LOS ANGELES (CBSLA) – When artist Kara Lasiewicz applied to be part of the latest exhibit at the Wausau Museum of Contemporary Art in Wausau, Wisconsin, she had no idea that her work would end up at a place like the moon.

Facing the Universe: The Cosmos Within,” along with other shows from around the world, were recently chosen to be encapsulated on the moon in late July.

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“There’re painters from all over that got into this show, and then this was unbeknownst to anyone, that all of a sudden this show along with others was picked to be sent to the moon, so to speak, in digital form on a little SD card,” Lasiewicz tells CBS affiliate WSAW.

Her painting is a chaotic mash-up of images of two sisters whose weddings she and her husband, Beau, photographed. It’s titled “Beef Tuff Sisters,” and the original hangs in the couple’s home.

It’s not the first lunar art time-capsule to be launched, but it is historic.

“This had been done once before by some of the big name people that you know today like Andy Warhol. But also to have it be the first female artists to get launched, that’s pretty cool,” Lasiewicz says.

Lasiewicz is one of over 1,200 artists from around the world whose creative works are part of the Peregrine Collection, which is scheduled to be sent to the moon as part of a time capsule there.

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The digitized artwork and literature files are contained in two microSD cards, encapsulated in DHL MoonBox capsules. Delivery is by Astrobotic’s Peregrine Lander, through NASA’s Commercial Lunar Payload Services (CLPS) program.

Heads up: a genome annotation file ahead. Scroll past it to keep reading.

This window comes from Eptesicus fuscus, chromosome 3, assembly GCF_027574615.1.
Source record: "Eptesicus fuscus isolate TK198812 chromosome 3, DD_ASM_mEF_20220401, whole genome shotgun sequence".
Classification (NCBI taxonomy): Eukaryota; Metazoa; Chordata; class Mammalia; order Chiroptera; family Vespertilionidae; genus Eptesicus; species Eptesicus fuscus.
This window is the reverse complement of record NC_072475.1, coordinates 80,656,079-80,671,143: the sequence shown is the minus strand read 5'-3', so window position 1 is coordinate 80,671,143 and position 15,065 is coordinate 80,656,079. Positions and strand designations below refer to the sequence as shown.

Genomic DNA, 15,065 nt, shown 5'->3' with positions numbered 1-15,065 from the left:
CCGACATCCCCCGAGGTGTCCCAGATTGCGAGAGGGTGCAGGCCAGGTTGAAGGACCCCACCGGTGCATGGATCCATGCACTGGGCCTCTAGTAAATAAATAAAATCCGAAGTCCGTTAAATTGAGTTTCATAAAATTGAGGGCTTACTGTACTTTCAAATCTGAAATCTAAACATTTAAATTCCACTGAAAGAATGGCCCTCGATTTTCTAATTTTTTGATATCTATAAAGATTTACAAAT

The launch is scheduled for July 21, 2021, from Cape Canaveral, Florida, and the lander will touch down in the Lacus Mortis region of the Moon.

The project is the work of physicist and author Dr. Samuel Peralta.

“He’s just this almost entrepreneurial man that just loves art and he wants to encapsulate it somewhere otherworldly so when you look up at the moon it’s like, ‘Oh my god there’s going to be the digital rendition of the girls up there,'” Lasiewicz explains.

Peralta wants the project to be a message to future explorers that even in this time of war and pandemic and climate change, there is also creativity and beauty and hope.

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“It’s nice that there’s something more and we’re able to show other beings or whatever that there is good, and it’s going to continue to be made no matter what,” Lasiewicz says.